The BSU presented a talk to the staff about Executive Functioning and the implications for learning. This topic has been divided into a series of talks to enable us to grapple with a topic that has gained ground in providing valuable insight into learning. The first talk in the series offered some background research into why adolescents in particular experience heightened challenges in the classroom. Talks to follow will address further practical strategies to implement in the classroom to support adolescents’ developing learning experiences.
Session 1: Executive Functioning – The Adolescent Experience
“Executive Functions are those cognitive capabilities that enable independent, purposeful, goal-directed behaviour.” (Randy Kulman)
In a nutshell, this refers to how one is able to organise oneself to get things done. This involves a lot of self-regulation of both thinking and behaviour so as to set and work towards goals.
Executive Functioning recognises the 6 components to learning, as indicated below. Whilst learners can have strengths in some areas, the challenges in one can have a knock-on effect on the others.
The Adolescent Brain
Despite what we think may fill up teenagers’ brains, neuroscience points to the window of opportunity for learning as a result of the stage of development of the adolescent brain. During this time, the neural connections become streamlined to deepen interests, develop learning habits, and translate knowledge into long-term stored memory.
On the other hand, whilst the brain connections are being primed for optimal learning, adolescent behavioural control as dictated by the reptilian ‘fight-or flight’ and emotional centres can overpower the rational, thinking brain (prefrontal neo-cortex). As such, when the adolescent feels threatened, he can literally “flip his lid” (to borrow Dan Siegel’s term) whereby his emotions and fight-or-flight responses override his ability to rationally problem-solve.
As the rational brain continues to develop well into one’s twenties, hormonal changes specifically in adolescence result in reduced emotional stability and impulse control, as well as the need for sleep. Boundaries are pushed and risky behaviour increases as teens establish their identities. As such, there is a dire need for stable role models in parents and teachers who can demonstrate rational thinking in times of uncertainty and stress.
With so many physical and emotional changes going on, the teenager is very much a work in progress, which poses for interesting implications for teaching and learning indeed!
Stay tuned for the next in the series!
Please click on the link to download the first presentation: Executive Functioning presentation
Research that inspired the presentation:
Barkley, R. (2010). ADHD and executive function. [Video file]. Retrieved from https://goo.gl/fgV3w7
Blakemore, S-J. (2012). The mysterious workings of the adolescent brain. [Video file]. Retrieved from https://www.youtube.com/watch?v=6zVS8HIPUng .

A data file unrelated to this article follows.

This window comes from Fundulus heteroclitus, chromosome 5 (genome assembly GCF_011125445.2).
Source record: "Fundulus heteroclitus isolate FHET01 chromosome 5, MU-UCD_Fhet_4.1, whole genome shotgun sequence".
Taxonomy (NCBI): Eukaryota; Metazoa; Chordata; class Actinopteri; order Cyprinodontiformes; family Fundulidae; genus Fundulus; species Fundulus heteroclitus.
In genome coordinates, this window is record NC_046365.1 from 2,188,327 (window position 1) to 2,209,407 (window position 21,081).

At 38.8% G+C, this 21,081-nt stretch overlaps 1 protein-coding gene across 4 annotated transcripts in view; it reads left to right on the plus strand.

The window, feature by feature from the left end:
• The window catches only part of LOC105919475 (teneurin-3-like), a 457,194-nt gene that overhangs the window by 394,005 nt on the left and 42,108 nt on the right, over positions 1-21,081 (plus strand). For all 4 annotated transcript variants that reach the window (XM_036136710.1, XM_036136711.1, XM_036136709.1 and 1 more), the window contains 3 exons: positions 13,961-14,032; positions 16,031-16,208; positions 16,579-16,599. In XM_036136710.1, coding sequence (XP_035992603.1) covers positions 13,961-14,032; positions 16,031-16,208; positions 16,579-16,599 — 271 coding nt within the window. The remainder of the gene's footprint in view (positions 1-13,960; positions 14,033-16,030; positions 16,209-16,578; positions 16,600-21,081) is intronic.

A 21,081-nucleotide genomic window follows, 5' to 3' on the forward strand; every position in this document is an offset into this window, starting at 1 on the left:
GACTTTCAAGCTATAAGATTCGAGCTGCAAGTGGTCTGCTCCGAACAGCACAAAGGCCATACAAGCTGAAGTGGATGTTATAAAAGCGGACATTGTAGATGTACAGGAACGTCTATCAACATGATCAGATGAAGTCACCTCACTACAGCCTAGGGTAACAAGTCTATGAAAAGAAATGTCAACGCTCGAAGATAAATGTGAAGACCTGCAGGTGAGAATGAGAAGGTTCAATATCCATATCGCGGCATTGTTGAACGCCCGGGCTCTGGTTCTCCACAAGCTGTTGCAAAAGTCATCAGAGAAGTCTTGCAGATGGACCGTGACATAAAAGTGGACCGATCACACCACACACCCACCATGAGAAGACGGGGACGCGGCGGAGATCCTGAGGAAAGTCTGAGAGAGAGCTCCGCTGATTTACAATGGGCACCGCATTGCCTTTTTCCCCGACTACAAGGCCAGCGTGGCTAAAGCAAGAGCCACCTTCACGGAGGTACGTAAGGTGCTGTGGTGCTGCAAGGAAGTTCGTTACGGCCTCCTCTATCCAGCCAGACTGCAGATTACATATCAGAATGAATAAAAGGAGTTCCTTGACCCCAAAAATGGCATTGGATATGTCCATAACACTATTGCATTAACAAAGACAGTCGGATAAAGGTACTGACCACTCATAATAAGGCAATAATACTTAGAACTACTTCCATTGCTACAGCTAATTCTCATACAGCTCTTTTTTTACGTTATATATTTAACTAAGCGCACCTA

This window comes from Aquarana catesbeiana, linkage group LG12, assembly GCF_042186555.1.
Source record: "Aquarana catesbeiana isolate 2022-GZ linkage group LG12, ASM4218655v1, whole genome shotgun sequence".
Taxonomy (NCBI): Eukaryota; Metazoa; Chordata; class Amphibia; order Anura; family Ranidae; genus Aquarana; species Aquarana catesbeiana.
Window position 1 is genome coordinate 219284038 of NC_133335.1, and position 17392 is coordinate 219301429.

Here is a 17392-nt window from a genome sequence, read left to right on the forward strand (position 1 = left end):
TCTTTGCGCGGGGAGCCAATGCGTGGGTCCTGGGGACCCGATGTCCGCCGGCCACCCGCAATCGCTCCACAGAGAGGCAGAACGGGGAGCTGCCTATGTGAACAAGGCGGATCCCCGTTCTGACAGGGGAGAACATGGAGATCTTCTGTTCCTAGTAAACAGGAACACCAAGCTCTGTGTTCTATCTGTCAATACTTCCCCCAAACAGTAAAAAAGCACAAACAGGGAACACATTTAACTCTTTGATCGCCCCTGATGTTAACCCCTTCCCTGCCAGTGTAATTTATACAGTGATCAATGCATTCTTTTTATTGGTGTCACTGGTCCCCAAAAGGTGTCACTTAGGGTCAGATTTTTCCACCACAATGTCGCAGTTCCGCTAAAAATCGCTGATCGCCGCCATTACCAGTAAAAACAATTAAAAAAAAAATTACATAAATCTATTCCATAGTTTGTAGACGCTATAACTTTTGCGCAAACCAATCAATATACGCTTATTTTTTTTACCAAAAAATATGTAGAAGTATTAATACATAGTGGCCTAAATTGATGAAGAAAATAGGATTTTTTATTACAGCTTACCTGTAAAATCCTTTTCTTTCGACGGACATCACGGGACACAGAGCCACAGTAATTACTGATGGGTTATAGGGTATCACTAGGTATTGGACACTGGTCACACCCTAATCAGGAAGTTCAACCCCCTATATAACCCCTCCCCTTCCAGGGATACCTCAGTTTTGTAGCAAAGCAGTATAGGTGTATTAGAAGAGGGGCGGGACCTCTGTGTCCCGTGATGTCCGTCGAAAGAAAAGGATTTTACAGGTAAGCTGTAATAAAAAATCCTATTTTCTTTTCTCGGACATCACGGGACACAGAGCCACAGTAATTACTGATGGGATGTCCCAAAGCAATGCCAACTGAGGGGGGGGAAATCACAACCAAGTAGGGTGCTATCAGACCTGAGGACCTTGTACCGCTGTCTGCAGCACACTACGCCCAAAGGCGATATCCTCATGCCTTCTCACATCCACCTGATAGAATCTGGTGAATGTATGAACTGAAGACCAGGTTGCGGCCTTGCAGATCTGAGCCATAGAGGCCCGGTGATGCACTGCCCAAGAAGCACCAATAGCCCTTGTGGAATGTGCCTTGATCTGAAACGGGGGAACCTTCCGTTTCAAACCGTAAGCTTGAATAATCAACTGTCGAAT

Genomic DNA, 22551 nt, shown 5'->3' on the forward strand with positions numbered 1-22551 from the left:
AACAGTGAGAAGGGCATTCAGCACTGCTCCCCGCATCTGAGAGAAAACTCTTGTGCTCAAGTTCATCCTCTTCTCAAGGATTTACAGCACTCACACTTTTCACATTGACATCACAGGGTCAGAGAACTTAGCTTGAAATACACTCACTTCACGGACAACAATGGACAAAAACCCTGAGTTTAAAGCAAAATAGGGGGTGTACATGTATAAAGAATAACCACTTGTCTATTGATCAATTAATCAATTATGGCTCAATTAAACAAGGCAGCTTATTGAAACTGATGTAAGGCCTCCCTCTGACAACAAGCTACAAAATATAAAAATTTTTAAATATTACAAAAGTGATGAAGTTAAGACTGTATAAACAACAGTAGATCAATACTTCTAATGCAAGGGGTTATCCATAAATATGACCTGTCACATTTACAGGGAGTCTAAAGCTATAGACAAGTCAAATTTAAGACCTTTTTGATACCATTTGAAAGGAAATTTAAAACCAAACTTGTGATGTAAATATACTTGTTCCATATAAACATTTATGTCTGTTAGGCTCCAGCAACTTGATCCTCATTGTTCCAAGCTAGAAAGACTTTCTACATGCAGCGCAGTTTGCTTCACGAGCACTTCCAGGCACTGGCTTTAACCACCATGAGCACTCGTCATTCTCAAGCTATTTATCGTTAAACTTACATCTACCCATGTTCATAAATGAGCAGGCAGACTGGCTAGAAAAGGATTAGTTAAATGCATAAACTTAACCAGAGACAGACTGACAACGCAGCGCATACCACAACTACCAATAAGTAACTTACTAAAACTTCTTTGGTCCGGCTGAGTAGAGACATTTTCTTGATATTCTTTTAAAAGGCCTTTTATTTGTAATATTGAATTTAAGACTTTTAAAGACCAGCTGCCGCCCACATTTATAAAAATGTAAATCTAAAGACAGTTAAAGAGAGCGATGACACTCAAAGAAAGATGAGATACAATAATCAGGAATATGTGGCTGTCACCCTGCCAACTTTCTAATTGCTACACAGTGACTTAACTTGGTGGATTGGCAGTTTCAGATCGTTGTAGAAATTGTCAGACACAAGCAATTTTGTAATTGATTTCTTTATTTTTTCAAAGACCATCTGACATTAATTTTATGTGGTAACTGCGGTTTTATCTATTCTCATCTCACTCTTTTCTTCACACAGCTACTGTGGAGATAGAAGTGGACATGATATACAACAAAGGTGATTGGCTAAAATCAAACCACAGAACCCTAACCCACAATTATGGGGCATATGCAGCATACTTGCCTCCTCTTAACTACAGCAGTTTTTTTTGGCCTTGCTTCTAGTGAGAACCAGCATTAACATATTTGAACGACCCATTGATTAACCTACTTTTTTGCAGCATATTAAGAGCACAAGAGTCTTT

Callegarin, M. (2015). Three things you should know about how the brain works. Retrieved from https://www.linkedin.com/pulse/three-things-you-should-know-how-brain-works-myriam-callegarin
Forrester, J. (2016). Executive Function – You don’t have to be an executive to function like one! Presentation, Bishops Preparatory School.
Ginnett, A. (2015). Who doesn’t have trouble with executive functioning? [Video file]. Retrieved from https://www.youtube.com/watch?v=zq0oNVb0k58 .
Gross, L (2015). Improving Executive Functioning Skills with MyLearningSpringboard. Accessed 22nd September 2016, at http://pt.slideshare.net/mylearningspringboard/executive-function-presentation-my-learningspringboardcom
Guare, R. & Dawson, P. (2013). Smart but Scattered Teens. New York: Guilford.
Krishnamurthy, P. (2007). Brain and its functions. Accessed 20th September 2016, at http://www.slideshare.net/kprabhakar975/brain-and-its-functions-part-1
Kulman, R. (2012). Train your brain for Success: A teenager’s guide to executive functions. Plantation, FL: Speciality Press.
New Leaves Clinic (2013). Executive Functioning for Teachers. Accessed 19 October 2016, at http://pt.slideshare.net/NLClinic/ef-presentation-for-msb
Pellissier, H. (2012). Neuroscience and the brain of a teenager. Retrieved from http://www.howtolearn.com/2012/01/neuroscience-and-the-brain-of-a-teenager/
Rozman, D. (2014, June 12). Helping adults understand teens today [Blog post]. Retrieved from http://www.daverozman.com/tag/words-to-describe-teens/
Scheiper, L. (2014).Task Planning and Execution: The Get Ready, Do, Done model. Accessed 19th October 2016, at https://prezi.com/mx7tr3k7nr71/task-planning-and-execution-the-get-ready-do-done-model/
Stanberry, K. (2016). Executive functioning: A new lens for viewing your child. Retrieved from http://www.greatschools.org/gk/articles/executive-function-lens-to-view-your-child/
Taylor, C. (2016). Executive functioning deficits. [Video file]. Retrieved from https://goo.gl/H2PTcz
TeenSafe. (2014, October 19). Judgement Call: Maturity, emotions, and the teenage brain. [Blog post]. Retrieved from http://www.teensafe.com/blog/judgement-call-an-infographic-on-the-teen-brain/
Warren, E. (2010). Executive Functioning: Definitions and strategies for success. [Video file]. Retrieved from https://goo.gl/ZoxdEq